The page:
Billy and Andy immediately grabbed Frankenstein and Dracula, leaving me with the lame, nobody-knows-what-this-is-supposed-to-be costume.
My sister Margy told me it was something called Pumkin Lady, and she rolled around on the ground, tripping people and breaking their necks.
Huh. I still wore it, it was store-bought, after all—but I knew it was b.s.
1. Paris And The Giant Butt Plug
Nope, not the much anticipated sequel to James and the Giant Peach—oh that it were.
It’s a sculpture, entitled “Tree”, by American artist Paul McCarthy. It was erected, loud and proud, in the Place Vendome in Paris last week.
Apparently those who know contemporary art know McCarthy does things like this—makes big, silly, obvious sculptures and pretends they’re something else, so one has to wonder why anyone is surprised when his artwork causes a ruckus.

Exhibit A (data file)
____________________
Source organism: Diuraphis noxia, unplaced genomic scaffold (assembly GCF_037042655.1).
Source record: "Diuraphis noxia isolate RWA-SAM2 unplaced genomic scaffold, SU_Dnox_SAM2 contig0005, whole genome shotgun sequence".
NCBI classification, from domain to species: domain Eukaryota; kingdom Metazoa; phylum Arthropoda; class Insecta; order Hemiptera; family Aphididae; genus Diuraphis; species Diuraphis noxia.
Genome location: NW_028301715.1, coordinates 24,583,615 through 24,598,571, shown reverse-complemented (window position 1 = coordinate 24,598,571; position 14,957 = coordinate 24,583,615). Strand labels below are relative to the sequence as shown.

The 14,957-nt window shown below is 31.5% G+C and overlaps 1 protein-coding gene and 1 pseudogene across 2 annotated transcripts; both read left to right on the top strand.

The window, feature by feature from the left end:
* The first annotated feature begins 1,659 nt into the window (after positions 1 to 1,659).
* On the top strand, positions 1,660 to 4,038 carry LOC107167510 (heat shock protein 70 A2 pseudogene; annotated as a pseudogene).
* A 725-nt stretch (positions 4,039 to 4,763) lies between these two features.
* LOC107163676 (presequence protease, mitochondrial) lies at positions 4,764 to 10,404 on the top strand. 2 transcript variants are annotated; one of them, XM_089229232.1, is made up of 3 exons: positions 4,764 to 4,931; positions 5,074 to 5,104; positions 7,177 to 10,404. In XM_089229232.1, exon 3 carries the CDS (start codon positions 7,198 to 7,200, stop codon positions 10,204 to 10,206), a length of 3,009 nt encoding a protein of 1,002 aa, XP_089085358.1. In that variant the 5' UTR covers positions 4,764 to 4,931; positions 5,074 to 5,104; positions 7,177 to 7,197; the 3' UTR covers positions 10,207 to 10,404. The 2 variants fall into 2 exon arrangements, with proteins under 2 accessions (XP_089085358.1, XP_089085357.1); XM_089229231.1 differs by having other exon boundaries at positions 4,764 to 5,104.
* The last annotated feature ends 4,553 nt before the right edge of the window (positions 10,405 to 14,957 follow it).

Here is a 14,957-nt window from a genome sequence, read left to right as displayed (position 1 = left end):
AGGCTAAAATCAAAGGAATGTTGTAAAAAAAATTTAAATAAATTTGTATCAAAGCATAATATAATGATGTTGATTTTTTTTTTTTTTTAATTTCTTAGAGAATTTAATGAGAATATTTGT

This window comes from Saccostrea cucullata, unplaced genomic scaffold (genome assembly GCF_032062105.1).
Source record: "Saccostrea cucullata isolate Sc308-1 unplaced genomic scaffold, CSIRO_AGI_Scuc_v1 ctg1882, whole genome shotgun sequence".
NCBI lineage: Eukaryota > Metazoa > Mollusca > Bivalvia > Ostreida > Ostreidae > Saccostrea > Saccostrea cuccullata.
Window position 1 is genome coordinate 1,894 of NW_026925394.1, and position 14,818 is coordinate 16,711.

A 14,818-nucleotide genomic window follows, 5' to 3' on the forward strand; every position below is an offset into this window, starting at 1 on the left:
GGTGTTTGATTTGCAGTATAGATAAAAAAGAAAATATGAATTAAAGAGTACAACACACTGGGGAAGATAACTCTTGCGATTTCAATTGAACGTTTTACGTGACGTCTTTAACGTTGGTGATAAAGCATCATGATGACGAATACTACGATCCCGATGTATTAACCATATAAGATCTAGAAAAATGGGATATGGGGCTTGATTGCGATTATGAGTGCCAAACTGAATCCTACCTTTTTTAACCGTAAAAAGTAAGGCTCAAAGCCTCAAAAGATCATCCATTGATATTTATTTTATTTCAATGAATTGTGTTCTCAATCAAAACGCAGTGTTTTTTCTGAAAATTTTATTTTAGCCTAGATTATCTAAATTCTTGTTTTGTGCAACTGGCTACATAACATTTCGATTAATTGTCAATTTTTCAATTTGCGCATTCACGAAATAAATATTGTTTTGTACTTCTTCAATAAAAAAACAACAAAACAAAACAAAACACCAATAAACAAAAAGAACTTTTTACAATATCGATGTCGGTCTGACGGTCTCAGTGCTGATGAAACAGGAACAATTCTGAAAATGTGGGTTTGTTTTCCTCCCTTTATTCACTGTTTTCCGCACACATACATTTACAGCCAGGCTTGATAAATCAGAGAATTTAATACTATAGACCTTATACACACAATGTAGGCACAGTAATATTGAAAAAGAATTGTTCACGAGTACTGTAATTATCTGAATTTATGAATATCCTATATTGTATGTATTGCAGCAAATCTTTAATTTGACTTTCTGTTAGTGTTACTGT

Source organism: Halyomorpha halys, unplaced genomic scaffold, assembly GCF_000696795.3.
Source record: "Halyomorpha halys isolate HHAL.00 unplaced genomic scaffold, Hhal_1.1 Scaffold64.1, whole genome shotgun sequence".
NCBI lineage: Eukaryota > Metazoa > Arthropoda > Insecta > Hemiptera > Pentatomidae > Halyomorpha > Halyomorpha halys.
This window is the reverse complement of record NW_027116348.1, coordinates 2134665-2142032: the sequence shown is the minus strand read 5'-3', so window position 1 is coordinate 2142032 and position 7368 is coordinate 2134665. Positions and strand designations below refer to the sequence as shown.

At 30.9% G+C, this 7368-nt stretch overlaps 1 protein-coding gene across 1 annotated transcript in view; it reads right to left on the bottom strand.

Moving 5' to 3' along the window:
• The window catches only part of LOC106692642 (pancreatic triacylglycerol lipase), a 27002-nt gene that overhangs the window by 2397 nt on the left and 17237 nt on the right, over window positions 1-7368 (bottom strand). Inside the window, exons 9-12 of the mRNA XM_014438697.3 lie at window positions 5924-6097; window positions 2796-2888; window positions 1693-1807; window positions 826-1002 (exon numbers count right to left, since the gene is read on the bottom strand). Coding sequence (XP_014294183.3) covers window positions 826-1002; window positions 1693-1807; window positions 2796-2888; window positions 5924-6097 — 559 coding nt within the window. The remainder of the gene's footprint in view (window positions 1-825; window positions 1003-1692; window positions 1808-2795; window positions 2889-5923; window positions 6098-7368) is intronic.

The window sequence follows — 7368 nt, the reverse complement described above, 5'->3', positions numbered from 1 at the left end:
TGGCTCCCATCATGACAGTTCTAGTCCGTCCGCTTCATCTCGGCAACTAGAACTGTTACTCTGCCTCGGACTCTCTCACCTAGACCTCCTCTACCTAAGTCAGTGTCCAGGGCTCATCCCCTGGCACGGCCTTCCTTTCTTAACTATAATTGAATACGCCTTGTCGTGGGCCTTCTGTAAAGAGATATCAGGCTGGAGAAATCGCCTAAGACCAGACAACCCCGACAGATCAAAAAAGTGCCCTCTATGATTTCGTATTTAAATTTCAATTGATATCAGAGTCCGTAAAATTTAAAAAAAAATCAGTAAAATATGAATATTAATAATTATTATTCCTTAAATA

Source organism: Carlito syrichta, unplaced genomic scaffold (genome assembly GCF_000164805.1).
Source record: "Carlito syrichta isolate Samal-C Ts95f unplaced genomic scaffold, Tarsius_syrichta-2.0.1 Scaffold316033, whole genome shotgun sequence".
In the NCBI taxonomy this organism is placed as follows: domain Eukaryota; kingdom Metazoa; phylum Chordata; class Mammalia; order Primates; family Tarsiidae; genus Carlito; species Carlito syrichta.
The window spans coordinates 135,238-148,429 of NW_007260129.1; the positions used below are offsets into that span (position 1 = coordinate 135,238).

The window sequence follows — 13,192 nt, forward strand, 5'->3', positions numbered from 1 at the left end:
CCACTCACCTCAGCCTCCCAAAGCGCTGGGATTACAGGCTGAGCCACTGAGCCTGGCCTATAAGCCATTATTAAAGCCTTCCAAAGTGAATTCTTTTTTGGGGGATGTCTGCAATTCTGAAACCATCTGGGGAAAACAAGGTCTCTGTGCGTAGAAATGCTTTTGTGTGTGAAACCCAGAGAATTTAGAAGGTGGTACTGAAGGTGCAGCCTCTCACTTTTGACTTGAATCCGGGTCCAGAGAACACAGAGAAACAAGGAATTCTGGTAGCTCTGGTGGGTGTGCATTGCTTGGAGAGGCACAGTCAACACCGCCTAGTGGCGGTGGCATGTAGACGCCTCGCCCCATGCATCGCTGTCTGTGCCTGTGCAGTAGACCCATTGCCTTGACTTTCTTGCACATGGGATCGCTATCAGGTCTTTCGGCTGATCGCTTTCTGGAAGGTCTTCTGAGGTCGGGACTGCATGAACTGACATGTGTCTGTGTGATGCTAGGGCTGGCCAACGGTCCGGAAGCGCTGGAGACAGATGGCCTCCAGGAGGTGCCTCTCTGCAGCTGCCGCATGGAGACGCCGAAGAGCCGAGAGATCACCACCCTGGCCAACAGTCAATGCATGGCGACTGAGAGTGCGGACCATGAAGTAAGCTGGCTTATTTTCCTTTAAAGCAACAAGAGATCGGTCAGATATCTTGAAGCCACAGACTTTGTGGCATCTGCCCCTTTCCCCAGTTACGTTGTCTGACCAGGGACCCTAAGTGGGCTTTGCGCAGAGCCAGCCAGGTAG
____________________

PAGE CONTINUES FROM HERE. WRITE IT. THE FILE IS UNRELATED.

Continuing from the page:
Perhaps that’s the point? Maybe he’s just seeing if he can continue getting artsy types to fund his work no matter how ridonk it is.
It’s gone now—vandals deflated it in the night—and when it was first revealed, apparently someone in the crowd slapped the artist and ran off. That sounds so French, doesn’t it?
French Philistine: “Zees ees not a tree, it ees ze buttplug! I know becazz mah waahfe hahzz a large colleczion of zem! I slap you in zee name of France!”
Paul McCarthy, rubbing the reddish spot on his gently molested cheek: “My plan worked. Again.”
McCarthy is reportedly hard at work on his next piece, a three-story inflatable sausage tentatively titled, “Not a Dildo”.
2. Oscar De La Renta Gets On the List Twice
John already covered this yesterday, but I’m doing it again. Why? Here’s why:
I love beautiful art, whether it’s a painting, a comic book, a butt plug or a ballgown, and Mr. De La Renta was one of the very best. I cannot and probably never will be able to afford couture, but I am a great appreciator of it.